# How do you refer to a group of statistical variables? The 'statistical measures', or what?

I'm looking for a simple synonym that essentially means 'statistical measures'. Here's the context, sory if it's a little confusing. The real example is only more complex.

I'm using a classifications scheme like 0 through 5 = low, 6 through 10 = high. I'm applying that classification scheme to the minimum, mean, and maximum of sets of calculation results. In describing this, I'm wondering how to refer to those statistical measures? As in, what do you call a group of variables like minimum, mean, and maximum? "Statistical measures" or "statistical variables" might be the answer but is there any other simpler term for those entities as a group?

Example use where the minimums for all study sites happen to be classified as 'low' and the means all as 'high':

"Each case fits into the classification tier shared among all sets for each statistical measure."

What I'm trying to communicate is that for all test cases, if we're looking at the minimum all cases are classified as low, if we look at the mean all cases share the classification of high. This is worth saying, as it could've been that within the set of minimums for all test cases, some could've been classified in different ways, as low or high, but it worked out that all test cases share the same classification when looking within the same set of statistical...measures?

What is a clear and concise way to refer to these statistical measures?

• A representative figure (an average such as the mean, median, mode, mid-mark; a measure of spread like the standard deviation ...) is simply called a statistic. This is a count-noun usage (plural 'statistics'), in contrast to the non-count noun statistics for the whole field of study. – Edwin Ashworth Mar 20 '17 at 15:14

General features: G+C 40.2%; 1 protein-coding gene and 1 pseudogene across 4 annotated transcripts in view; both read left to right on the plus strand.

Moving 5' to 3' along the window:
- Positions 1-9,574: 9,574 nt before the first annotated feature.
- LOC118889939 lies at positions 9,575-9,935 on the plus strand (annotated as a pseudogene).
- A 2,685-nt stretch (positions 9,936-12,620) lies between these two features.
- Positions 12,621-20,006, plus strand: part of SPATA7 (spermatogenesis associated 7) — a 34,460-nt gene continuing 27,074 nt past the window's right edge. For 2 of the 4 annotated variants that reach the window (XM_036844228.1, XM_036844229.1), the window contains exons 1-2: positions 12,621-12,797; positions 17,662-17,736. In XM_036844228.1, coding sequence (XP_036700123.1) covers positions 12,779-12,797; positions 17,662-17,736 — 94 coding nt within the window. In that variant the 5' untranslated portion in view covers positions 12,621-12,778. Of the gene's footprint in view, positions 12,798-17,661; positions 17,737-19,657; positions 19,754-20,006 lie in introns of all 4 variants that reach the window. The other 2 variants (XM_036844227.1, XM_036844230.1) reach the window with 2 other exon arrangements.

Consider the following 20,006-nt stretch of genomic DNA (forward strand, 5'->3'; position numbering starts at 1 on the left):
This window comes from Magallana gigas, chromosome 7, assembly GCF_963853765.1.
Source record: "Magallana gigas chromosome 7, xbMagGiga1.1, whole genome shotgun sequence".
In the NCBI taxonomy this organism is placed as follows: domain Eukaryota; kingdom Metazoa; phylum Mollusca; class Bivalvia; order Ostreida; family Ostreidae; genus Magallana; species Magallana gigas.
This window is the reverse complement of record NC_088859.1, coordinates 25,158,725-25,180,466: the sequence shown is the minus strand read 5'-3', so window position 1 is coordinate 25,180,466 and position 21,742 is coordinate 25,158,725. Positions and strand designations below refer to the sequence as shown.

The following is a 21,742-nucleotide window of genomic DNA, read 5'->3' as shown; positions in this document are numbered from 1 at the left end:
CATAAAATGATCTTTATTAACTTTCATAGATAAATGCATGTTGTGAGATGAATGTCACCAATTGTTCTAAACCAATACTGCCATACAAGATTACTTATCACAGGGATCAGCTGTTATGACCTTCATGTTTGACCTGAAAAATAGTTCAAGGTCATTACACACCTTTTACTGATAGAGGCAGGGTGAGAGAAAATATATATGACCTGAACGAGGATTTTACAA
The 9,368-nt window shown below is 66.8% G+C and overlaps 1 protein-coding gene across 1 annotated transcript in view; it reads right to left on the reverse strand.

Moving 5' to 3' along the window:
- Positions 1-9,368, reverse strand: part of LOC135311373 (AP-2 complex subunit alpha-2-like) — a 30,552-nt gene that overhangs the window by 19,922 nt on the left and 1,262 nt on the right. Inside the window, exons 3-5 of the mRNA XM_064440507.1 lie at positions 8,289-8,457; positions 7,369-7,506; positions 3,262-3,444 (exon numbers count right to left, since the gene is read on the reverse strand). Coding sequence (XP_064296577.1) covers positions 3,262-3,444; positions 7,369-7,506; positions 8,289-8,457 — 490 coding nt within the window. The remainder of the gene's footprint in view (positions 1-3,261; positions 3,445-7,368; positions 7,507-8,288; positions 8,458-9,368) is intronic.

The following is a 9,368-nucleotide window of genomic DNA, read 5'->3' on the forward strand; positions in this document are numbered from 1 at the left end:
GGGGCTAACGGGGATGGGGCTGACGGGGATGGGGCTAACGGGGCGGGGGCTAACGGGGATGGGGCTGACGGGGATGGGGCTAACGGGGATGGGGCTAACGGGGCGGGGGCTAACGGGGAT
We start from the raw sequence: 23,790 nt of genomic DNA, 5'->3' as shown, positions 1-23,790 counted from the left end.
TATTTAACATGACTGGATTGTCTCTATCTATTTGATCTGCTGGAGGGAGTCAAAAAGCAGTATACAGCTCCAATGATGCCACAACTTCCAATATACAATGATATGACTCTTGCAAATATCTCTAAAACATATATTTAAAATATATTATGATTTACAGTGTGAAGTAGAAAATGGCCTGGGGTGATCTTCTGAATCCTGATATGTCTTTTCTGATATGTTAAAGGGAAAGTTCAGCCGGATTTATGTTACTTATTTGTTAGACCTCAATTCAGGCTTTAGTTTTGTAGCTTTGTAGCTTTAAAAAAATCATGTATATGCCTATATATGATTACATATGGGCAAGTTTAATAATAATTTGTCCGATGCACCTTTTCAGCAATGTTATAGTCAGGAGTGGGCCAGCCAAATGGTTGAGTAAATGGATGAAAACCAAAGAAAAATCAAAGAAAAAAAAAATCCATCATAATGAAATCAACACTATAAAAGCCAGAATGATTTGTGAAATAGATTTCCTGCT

• If it fits with your context (i.e. each item of your statistical measures is important), you may refer to "key indicators". – Graffito Mar 20 '17 at 15:29
• Those are helpful answers, thanks! Simply using 'statistic' could actually work well. If you change your comment into an answer I'll probably mark it accepted after a little longer. – cr0 Mar 20 '17 at 16:15

You would call what you are doing (statistical) data binning. According to Wikipedia (direct quote):

"Statistical data binning is a way to group a number of more or less continuous values into a smaller number of "bins". For example, if you have data about a group of people, you might want to arrange their ages into a smaller number of age intervals." 1

According to this page by the Department of Mathematics at the University of Texas (these are direct quotes from that page), there are also some other terms for data binning:

"Dividing a Continuous Variable into Categories"2

'This is also known by other names such as "discretizing," "chopping data," or "binning". Specific methods sometimes used include "median split" or "extreme third tails".' 2

I should also say that the page advises against this practice because you lose information (but that really is beyond the scope of your question and it can be useful for making histograms and is required for certain machine learning techniques).

According to the aforementioned Wikipedia page, the actual categories, in your case the low and the high, are referred to as bins.